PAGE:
They shone far off in the moonlight. The tallest was furthest away, standing alone upon a green mound. The Hobbits of the Westfarthing said that one could see the Sea from the lop of that tower; but no Hobbit had ever been known to climb it. Indeed, few Hobbits had ever seen or sailed upon the Sea, and fewer still had ever returned to report it. Most Hobbits regarded even rivers and small boats with deep misgivings, and not many of them could swim.

And as the days of the Shire lengthened they spoke less and less with the Elves, and grew afraid of them, and distrustful of those that had dealings with them; and the Sea became a word of fear among them, and a token of death, and they turned their faces away from the hills in the west. The craft of building may have come from Elves or Men, but the Hobbits used it in their own fashion.

They did not go in for towers.


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Their houses were usually long, low, and comfortable. The oldest kind were, indeed, no more than built imitations of smials, thatched with dry grass or straw, or roofed with turves, and having walls somewhat bulged. That stage, however, belonged to the early days of the Shire, and hobbit-building had long since been altered, improved by devices, learned from Dwarves, or discovered by themselves. A preference for round windows, and even round doors, was the chief remaining peculiarity of hobbit-architecture.

The houses and the holes of Shire-hobbits were often large, and inhabited by large families. Bilbo and Frodo Baggins were as bachelors very exceptional, as they were also in many other ways, such as their friendship with the Elves. Sometimes, as in the case of the Tooks of Great Smials, or the Brandybucks of Brandy Hall, many generations of relatives lived in comparative peace together in one ancestral and many-tunnelled mansion.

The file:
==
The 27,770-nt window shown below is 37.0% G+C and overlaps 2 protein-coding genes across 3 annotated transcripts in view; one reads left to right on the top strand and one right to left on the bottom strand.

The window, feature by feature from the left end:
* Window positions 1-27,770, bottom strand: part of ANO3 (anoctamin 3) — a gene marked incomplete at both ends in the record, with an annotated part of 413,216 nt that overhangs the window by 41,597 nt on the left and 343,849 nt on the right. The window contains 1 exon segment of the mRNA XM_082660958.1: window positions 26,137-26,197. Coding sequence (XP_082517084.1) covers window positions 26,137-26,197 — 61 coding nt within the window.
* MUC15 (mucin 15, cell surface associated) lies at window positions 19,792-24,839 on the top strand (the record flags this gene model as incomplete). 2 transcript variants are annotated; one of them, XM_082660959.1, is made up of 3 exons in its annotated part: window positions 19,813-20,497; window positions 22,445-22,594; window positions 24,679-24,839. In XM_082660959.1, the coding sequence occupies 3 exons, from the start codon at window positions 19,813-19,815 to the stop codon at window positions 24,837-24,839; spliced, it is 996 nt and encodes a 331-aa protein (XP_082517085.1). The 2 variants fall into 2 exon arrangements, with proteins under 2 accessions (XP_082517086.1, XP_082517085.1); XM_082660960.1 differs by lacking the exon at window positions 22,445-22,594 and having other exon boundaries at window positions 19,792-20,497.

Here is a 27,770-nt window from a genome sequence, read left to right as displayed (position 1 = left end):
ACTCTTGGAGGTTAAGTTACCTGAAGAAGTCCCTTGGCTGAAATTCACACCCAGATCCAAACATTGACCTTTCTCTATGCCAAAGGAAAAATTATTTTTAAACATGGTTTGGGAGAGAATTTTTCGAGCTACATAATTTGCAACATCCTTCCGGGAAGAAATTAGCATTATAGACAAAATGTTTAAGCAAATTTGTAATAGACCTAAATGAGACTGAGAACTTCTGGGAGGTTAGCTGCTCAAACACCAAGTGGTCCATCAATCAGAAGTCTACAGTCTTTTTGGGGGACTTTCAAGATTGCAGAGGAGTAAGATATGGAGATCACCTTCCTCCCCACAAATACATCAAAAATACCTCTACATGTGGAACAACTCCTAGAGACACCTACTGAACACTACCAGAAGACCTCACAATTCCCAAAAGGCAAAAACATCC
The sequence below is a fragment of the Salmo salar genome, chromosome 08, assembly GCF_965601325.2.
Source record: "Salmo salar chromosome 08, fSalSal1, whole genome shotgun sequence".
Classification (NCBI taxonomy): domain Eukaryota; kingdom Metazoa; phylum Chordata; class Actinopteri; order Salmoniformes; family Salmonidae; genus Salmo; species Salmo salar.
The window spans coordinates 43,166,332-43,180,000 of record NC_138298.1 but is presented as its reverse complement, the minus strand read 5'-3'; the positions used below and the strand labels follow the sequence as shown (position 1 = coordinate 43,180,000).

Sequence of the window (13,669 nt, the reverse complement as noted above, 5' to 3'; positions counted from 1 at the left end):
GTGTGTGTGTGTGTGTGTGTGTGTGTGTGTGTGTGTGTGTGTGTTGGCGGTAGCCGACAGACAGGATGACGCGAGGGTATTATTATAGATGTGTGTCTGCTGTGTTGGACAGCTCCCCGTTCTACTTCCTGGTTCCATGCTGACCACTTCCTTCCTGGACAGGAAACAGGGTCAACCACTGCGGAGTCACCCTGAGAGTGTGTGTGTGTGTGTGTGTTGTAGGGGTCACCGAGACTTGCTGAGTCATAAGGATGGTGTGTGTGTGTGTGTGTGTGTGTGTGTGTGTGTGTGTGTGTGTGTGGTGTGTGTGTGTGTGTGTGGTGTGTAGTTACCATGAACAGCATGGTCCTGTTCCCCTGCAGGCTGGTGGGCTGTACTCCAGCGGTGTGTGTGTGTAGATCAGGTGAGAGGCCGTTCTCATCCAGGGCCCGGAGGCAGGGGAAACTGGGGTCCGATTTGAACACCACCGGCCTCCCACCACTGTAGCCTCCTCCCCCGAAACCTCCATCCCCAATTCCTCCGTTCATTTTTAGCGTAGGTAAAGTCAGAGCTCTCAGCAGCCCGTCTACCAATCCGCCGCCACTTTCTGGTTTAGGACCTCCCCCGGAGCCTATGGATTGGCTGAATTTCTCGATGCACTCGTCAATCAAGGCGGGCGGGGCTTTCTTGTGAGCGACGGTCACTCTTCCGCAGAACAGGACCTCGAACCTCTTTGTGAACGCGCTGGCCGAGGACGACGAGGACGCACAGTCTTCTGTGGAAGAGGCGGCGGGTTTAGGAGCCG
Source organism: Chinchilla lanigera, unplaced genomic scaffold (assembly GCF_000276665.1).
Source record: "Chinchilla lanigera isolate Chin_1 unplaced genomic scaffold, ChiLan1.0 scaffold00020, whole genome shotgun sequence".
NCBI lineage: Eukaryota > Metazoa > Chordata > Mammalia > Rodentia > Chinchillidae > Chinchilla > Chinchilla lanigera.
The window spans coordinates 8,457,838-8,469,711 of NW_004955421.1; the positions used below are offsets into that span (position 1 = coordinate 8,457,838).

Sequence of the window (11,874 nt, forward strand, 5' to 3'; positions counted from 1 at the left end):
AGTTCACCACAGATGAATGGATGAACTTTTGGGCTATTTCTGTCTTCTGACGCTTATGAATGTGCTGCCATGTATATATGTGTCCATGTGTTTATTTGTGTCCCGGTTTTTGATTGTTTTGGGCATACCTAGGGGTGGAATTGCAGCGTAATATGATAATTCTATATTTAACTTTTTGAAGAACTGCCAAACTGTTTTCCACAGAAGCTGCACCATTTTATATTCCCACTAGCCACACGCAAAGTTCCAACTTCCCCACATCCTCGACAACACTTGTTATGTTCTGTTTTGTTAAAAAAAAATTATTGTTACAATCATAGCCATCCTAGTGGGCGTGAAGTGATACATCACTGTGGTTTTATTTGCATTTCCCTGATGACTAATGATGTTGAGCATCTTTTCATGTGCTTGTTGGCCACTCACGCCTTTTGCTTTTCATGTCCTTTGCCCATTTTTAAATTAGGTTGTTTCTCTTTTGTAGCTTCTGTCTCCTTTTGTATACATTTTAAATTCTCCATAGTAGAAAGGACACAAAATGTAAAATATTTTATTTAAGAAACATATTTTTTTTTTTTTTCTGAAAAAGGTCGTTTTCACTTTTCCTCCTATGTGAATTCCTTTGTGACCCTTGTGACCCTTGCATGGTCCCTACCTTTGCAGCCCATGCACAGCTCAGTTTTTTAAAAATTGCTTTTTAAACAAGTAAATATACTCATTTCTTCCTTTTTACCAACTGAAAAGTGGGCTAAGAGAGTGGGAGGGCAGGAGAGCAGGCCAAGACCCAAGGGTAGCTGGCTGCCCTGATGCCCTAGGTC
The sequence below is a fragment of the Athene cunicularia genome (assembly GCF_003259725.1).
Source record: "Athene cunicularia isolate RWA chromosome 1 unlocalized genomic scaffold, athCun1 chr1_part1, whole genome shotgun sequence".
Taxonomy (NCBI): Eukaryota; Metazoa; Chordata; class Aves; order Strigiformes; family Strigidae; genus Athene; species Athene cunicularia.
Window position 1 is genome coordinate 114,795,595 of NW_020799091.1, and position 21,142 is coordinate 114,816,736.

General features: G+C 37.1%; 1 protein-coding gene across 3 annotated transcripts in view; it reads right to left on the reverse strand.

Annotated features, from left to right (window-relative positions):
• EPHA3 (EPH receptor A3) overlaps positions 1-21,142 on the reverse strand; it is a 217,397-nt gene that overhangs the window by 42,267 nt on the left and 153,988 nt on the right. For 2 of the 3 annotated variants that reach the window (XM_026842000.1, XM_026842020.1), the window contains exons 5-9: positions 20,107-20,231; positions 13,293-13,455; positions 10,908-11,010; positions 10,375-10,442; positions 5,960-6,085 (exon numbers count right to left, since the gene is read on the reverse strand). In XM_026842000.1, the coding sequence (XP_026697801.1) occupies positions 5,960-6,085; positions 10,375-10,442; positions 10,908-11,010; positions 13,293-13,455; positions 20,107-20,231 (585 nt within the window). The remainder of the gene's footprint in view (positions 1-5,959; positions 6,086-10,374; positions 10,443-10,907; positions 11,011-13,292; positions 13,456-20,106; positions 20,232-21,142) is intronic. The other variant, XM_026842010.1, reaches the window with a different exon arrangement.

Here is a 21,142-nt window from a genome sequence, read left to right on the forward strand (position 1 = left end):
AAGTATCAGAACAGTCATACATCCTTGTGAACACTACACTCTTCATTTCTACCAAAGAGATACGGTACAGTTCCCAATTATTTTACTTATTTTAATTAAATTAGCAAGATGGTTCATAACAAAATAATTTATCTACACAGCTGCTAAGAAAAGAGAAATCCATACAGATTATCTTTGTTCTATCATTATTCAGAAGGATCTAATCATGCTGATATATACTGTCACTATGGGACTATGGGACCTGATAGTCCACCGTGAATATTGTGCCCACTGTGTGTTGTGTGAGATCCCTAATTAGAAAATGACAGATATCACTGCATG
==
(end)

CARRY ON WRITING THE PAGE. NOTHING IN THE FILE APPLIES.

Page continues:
All Hobbits were, in any case, clannish and reckoned up their relationships with great care. They drew long and elaborate family-trees with innumerable branches. In dealing with Hobbits it is important to remember who is related to whom, and in what degree. It would be impossible in this book to set out a family-tree that included even the more important members of the more important families at the time which these tales tell of. The genealogical trees at the end of the Red Book of Westmarch are a small book in themselves, and all but Hobbits would find them exceedingly dull.

Hobbits delighted in such things, if they were accurate: they liked to have books filled with things that they already knew, set out fair and square with no contradictions. There is another astonishing thing about Hobbits of old that must be mentioned, an astonishing habit: they imbibed or inhaled, through pipes of clay or wood, the smoke of the burning leaves of a herb, which they called pipe-weed or leaf, a variety probably of Nicotiana.

A great deal of mystery surrounds the origin of this peculiar custom, or 'art' as the Hobbits preferred to call it. All that could be discovered about it in antiquity was put together by Meriadoc Brandybuck later Master of Buckland , and since he and the tobacco of the Southfarthing play a part in the history that follows, his remarks in the introduction to his Herblore of the Shire may be quoted.

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When Hobbits first began to smoke is not known, all the legends and family histories take it for granted; for ages folk in the Shire smoked various herbs, some fouler, some sweeter. But all accounts agree that Tobold Hornblower of Longbottom in the Southfarthing first grew the true pipe-weed in his gardens in the days of Isengrim the Second, about the year of Shire-reckoning.